The Motivation Iceberg: 3 Tips to Fuel Lasting Motivation with EQ
The Motivation Iceberg is a simple, clear model that shows how different motivators drive different kinds of performance. It helps managers, leaders, parents, educators – anyone concerned with motivating others – consider how to use their emotional intelligence to fuel lasting motivation.
Keep reading to learn more about the ins and outs of motivation and get a FREE worksheet on choosing the right motivators to get the results you want.
What Drives Star Performance?
One of the central challenges of managing and leading is to inspire and engage — to motivate — people to optimal performance.
People are paid to do their work, and eventually should lose their jobs if they don’t meet expectations. But in most roles, in most organizations, star performance requires a higher level of engagement — a commitment that goes beyond the paycheck. That extra commitment is called “discretionary effort” because it’s at the employee’s discretion. They give that extra because they want to — because they feel like it. True leaders are able to inspire that feeling. As FedEx founder Fred Smith said, “Leadership is getting people to work for you when they are not obligated.”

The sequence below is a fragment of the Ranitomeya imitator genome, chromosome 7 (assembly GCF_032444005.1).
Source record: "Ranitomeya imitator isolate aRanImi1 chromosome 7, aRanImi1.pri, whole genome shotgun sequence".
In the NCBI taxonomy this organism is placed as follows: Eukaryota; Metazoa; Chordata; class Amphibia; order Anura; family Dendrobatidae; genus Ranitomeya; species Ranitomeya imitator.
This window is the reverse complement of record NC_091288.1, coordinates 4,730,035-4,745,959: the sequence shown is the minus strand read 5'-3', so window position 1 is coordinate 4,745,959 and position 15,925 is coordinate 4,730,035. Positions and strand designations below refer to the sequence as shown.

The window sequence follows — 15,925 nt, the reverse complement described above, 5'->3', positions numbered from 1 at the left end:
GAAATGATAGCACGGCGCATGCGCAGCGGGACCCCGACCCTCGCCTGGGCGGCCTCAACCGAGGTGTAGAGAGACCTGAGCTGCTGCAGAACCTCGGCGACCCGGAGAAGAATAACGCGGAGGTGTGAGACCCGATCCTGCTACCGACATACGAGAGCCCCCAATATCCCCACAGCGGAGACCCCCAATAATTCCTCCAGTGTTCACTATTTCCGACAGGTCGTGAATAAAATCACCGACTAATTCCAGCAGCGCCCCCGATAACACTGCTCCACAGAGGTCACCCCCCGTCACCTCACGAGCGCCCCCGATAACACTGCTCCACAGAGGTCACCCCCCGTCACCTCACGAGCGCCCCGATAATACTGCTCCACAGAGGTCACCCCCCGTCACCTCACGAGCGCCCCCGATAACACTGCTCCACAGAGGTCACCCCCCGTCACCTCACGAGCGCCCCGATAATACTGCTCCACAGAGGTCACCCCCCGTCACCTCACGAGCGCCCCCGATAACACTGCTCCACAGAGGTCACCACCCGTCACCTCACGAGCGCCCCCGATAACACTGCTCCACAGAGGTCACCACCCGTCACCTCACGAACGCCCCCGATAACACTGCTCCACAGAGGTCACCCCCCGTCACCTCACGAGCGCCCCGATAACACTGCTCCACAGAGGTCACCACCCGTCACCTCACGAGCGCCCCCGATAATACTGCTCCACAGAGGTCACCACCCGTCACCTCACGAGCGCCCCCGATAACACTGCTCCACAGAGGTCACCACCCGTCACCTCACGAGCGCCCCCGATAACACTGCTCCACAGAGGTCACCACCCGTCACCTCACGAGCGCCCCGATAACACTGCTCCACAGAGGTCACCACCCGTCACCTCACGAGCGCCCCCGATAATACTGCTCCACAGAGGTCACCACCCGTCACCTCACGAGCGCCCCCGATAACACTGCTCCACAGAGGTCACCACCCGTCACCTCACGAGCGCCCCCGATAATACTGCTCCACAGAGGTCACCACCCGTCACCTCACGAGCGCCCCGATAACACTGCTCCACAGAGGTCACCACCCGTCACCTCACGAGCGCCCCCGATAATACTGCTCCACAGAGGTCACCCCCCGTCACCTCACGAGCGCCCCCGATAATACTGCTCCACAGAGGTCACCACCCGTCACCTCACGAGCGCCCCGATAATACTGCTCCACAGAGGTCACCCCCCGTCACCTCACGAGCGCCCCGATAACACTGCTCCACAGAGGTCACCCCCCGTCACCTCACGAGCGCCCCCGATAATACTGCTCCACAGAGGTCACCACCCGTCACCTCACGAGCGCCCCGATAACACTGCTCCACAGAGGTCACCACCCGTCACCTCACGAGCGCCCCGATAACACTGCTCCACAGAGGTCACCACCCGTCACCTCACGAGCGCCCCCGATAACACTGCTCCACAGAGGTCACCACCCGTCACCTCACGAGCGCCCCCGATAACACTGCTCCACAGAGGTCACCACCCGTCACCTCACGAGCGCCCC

As we consider “motivating employees,” we can divide the work we want to achieve in two basic categories of outcomes:
1: Basic, task-oriented, behavioral pieces of work.